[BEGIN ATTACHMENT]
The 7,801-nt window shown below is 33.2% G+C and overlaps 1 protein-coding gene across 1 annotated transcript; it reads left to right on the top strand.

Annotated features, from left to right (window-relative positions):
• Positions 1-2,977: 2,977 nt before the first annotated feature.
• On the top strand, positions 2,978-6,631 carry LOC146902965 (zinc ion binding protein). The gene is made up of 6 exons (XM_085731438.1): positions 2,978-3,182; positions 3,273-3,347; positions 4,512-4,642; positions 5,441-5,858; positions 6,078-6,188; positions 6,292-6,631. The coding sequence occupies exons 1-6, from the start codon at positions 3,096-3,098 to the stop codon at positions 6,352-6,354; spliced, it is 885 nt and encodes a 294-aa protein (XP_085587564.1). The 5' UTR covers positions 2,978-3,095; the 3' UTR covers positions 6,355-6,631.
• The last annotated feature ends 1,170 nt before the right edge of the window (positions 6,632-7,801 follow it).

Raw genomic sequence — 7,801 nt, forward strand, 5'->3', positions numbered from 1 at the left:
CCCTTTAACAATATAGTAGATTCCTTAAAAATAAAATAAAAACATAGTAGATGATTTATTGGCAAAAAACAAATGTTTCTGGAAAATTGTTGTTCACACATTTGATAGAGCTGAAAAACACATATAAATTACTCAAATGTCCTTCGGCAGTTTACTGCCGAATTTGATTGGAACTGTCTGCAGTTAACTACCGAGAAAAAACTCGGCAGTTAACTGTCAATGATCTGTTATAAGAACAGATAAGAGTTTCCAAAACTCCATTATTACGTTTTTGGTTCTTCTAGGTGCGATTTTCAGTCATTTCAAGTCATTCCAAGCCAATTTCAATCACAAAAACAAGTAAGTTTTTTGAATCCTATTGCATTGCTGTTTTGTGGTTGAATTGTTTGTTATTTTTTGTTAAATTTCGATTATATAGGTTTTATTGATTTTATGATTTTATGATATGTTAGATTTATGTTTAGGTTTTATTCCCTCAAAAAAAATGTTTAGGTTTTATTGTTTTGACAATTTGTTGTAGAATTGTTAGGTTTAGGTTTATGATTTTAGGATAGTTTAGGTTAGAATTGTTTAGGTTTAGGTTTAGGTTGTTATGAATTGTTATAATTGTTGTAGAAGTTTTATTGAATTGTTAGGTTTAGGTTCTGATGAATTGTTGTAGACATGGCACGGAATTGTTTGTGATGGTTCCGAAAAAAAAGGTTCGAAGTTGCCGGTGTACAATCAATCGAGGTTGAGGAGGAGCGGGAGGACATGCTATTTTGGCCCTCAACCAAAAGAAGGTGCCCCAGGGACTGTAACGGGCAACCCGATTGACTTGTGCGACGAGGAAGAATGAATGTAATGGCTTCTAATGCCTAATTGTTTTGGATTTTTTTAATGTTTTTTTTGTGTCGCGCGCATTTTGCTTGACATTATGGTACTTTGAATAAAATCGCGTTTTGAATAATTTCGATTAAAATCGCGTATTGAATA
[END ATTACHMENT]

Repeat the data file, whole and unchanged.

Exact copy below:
The 7,801-nt window shown below is 33.2% G+C and overlaps 1 protein-coding gene across 1 annotated transcript; it reads left to right on the top strand.

Annotated features, from left to right (window-relative positions):
• Positions 1-2,977: 2,977 nt before the first annotated feature.
• On the top strand, positions 2,978-6,631 carry LOC146902965 (zinc ion binding protein). The gene is made up of 6 exons (XM_085731438.1): positions 2,978-3,182; positions 3,273-3,347; positions 4,512-4,642; positions 5,441-5,858; positions 6,078-6,188; positions 6,292-6,631. The coding sequence occupies exons 1-6, from the start codon at positions 3,096-3,098 to the stop codon at positions 6,352-6,354; spliced, it is 885 nt and encodes a 294-aa protein (XP_085587564.1). The 5' UTR covers positions 2,978-3,095; the 3' UTR covers positions 6,355-6,631.
• The last annotated feature ends 1,170 nt before the right edge of the window (positions 6,632-7,801 follow it).

Raw genomic sequence — 7,801 nt, forward strand, 5'->3', positions numbered from 1 at the left:
CCCTTTAACAATATAGTAGATTCCTTAAAAATAAAATAAAAACATAGTAGATGATTTATTGGCAAAAAACAAATGTTTCTGGAAAATTGTTGTTCACACATTTGATAGAGCTGAAAAACACATATAAATTACTCAAATGTCCTTCGGCAGTTTACTGCCGAATTTGATTGGAACTGTCTGCAGTTAACTACCGAGAAAAAACTCGGCAGTTAACTGTCAATGATCTGTTATAAGAACAGATAAGAGTTTCCAAAACTCCATTATTACGTTTTTGGTTCTTCTAGGTGCGATTTTCAGTCATTTCAAGTCATTCCAAGCCAATTTCAATCACAAAAACAAGTAAGTTTTTTGAATCCTATTGCATTGCTGTTTTGTGGTTGAATTGTTTGTTATTTTTTGTTAAATTTCGATTATATAGGTTTTATTGATTTTATGATTTTATGATATGTTAGATTTATGTTTAGGTTTTATTCCCTCAAAAAAAATGTTTAGGTTTTATTGTTTTGACAATTTGTTGTAGAATTGTTAGGTTTAGGTTTATGATTTTAGGATAGTTTAGGTTAGAATTGTTTAGGTTTAGGTTTAGGTTGTTATGAATTGTTATAATTGTTGTAGAAGTTTTATTGAATTGTTAGGTTTAGGTTCTGATGAATTGTTGTAGACATGGCACGGAATTGTTTGTGATGGTTCCGAAAAAAAAGGTTCGAAGTTGCCGGTGTACAATCAATCGAGGTTGAGGAGGAGCGGGAGGACATGCTATTTTGGCCCTCAACCAAAAGAAGGTGCCCCAGGGACTGTAACGGGCAACCCGATTGACTTGTGCGACGAGGAAGAATGAATGTAATGGCTTCTAATGCCTAATTGTTTTGGATTTTTTTAATGTTTTTTTTGTGTCGCGCGCATTTTGCTTGACATTATGGTACTTTGAATAAAATCGCGTTTTGAATAATTTCGATTAAAATCGCGTATTGAATA